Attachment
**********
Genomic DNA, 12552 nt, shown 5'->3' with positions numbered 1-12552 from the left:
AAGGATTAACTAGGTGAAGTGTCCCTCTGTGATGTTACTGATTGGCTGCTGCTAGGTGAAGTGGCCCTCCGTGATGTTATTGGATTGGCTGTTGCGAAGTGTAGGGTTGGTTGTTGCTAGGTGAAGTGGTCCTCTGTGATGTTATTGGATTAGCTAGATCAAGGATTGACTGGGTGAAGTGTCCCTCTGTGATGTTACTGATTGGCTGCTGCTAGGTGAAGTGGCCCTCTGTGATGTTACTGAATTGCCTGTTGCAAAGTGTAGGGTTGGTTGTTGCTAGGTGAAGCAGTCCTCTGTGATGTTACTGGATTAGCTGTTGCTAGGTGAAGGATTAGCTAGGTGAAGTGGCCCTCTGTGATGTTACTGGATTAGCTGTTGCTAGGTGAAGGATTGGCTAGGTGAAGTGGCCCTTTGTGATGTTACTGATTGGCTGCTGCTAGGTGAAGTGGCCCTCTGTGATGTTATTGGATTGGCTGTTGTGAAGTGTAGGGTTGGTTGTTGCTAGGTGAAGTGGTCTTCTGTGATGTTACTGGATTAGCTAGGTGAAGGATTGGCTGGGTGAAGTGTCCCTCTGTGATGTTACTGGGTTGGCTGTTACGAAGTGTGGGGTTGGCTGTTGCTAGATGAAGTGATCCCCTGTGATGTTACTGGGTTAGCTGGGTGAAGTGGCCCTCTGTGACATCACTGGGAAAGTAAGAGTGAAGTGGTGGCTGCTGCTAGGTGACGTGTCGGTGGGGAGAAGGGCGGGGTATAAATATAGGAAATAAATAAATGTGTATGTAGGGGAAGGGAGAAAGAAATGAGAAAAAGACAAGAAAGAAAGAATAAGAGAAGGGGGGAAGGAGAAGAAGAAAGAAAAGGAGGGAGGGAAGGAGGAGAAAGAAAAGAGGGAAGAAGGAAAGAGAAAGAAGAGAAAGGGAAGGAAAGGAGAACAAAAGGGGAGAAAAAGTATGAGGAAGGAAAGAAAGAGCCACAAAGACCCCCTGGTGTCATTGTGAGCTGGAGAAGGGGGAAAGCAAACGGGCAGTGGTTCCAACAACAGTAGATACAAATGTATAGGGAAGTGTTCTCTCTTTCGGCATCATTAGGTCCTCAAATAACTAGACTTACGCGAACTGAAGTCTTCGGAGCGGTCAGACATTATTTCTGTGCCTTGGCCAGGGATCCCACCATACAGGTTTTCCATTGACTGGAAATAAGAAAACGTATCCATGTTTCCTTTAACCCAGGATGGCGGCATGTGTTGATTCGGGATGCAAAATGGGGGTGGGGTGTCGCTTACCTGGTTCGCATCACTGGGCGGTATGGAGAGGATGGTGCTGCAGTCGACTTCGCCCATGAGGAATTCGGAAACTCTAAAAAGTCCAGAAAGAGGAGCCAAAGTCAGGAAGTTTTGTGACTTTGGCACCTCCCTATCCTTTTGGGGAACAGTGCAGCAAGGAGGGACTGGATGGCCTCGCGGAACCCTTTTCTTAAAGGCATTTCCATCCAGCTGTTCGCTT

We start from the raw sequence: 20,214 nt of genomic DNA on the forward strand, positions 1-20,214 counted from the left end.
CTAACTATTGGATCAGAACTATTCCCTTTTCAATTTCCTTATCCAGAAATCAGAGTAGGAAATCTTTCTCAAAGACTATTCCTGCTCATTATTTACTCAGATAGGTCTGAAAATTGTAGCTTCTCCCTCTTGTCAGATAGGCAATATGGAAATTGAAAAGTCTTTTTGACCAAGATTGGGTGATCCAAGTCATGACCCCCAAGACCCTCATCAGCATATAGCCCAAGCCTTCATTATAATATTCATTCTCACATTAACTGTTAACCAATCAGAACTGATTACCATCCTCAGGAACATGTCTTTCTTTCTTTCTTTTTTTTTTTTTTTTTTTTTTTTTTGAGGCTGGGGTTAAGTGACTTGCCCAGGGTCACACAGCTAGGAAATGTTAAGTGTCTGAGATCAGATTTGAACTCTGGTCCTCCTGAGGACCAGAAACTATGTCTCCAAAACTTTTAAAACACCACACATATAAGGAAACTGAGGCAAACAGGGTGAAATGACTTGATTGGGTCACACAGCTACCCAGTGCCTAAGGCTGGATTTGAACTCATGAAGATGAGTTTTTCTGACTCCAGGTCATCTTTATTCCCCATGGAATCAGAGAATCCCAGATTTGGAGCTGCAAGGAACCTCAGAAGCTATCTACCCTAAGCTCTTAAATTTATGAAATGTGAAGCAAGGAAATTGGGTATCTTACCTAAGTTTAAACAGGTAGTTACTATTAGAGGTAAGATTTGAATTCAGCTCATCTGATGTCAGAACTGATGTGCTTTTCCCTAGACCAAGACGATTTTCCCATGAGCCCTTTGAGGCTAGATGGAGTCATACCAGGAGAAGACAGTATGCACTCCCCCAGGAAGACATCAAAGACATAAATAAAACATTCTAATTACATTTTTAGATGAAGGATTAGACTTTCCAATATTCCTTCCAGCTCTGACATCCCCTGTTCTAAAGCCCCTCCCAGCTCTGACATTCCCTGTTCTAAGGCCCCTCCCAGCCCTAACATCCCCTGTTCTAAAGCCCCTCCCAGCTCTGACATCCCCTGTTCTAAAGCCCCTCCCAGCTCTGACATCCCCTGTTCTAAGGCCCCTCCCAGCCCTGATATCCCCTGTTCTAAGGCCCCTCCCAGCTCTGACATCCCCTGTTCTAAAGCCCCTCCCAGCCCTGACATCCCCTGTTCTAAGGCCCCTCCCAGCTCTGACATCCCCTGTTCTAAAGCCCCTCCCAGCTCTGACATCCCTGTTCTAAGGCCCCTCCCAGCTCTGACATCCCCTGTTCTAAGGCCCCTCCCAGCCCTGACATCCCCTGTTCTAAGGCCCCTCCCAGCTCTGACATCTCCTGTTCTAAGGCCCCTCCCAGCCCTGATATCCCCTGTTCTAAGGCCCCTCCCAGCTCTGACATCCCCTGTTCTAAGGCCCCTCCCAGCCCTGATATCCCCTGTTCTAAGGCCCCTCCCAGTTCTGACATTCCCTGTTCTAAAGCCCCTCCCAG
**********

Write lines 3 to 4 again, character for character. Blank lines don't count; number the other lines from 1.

We start from the raw sequence: 20,214 nt of genomic DNA on the forward strand, positions 1-20,214 counted from the left end.
CTAACTATTGGATCAGAACTATTCCCTTTTCAATTTCCTTATCCAGAAATCAGAGTAGGAAATCTTTCTCAAAGACTATTCCTGCTCATTATTTACTCAGATAGGTCTGAAAATTGTAGCTTCTCCCTCTTGTCAGATAGGCAATATGGAAATTGAAAAGTCTTTTTGACCAAGATTGGGTGATCCAAGTCATGACCCCCAAGACCCTCATCAGCATATAGCCCAAGCCTTCATTATAATATTCATTCTCACATTAACTGTTAACCAATCAGAACTGATTACCATCCTCAGGAACATGTCTTTCTTTCTTTCTTTTTTTTTTTTTTTTTTTTTTTTTTGAGGCTGGGGTTAAGTGACTTGCCCAGGGTCACACAGCTAGGAAATGTTAAGTGTCTGAGATCAGATTTGAACTCTGGTCCTCCTGAGGACCAGAAACTATGTCTCCAAAACTTTTAAAACACCACACATATAAGGAAACTGAGGCAAACAGGGTGAAATGACTTGATTGGGTCACACAGCTACCCAGTGCCTAAGGCTGGATTTGAACTCATGAAGATGAGTTTTTCTGACTCCAGGTCATCTTTATTCCCCATGGAATCAGAGAATCCCAGATTTGGAGCTGCAAGGAACCTCAGAAGCTATCTACCCTAAGCTCTTAAATTTATGAAATGTGAAGCAAGGAAATTGGGTATCTTACCTAAGTTTAAACAGGTAGTTACTATTAGAGGTAAGATTTGAATTCAGCTCATCTGATGTCAGAACTGATGTGCTTTTCCCTAGACCAAGACGATTTTCCCATGAGCCCTTTGAGGCTAGATGGAGTCATACCAGGAGAAGACAGTATGCACTCCCCCAGGAAGACATCAAAGACATAAATAAAACATTCTAATTACATTTTTAGATGAAGGATTAGACTTTCCAATATTCCTTCCAGCTCTGACATCCCCTGTTCTAAAGCCCCTCCCAGCTCTGACATTCCCTGTTCTAAGGCCCCTCCCAGCCCTAACATCCCCTGTTCTAAAGCCCCTCCCAGCTCTGACATCCCCTGTTCTAAAGCCCCTCCCAGCTCTGACATCCCCTGTTCTAAGGCCCCTCCCAGCCCTGATATCCCCTGTTCTAAGGCCCCTCCCAGCTCTGACATCCCCTGTTCTAAAGCCCCTCCCAGCCCTGACATCCCCTGTTCTAAGGCCCCTCCCAGCTCTGACATCCCCTGTTCTAAAGCCCCTCCCAGCTCTGACATCCCTGTTCTAAGGCCCCTCCCAGCTCTGACATCCCCTGTTCTAAGGCCCCTCCCAGCCCTGACATCCCCTGTTCTAAGGCCCCTCCCAGCTCTGACATCTCCTGTTCTAAGGCCCCTCCCAGCCCTGATATCCCCTGTTCTAAGGCCCCTCCCAGCTCTGACATCCCCTGTTCTAAGGCCCCTCCCAGCCCTGATATCCCCTGTTCTAAGGCCCCTCCCAGTTCTGACATTCCCTGTTCTAAAGCCCCTCCCAG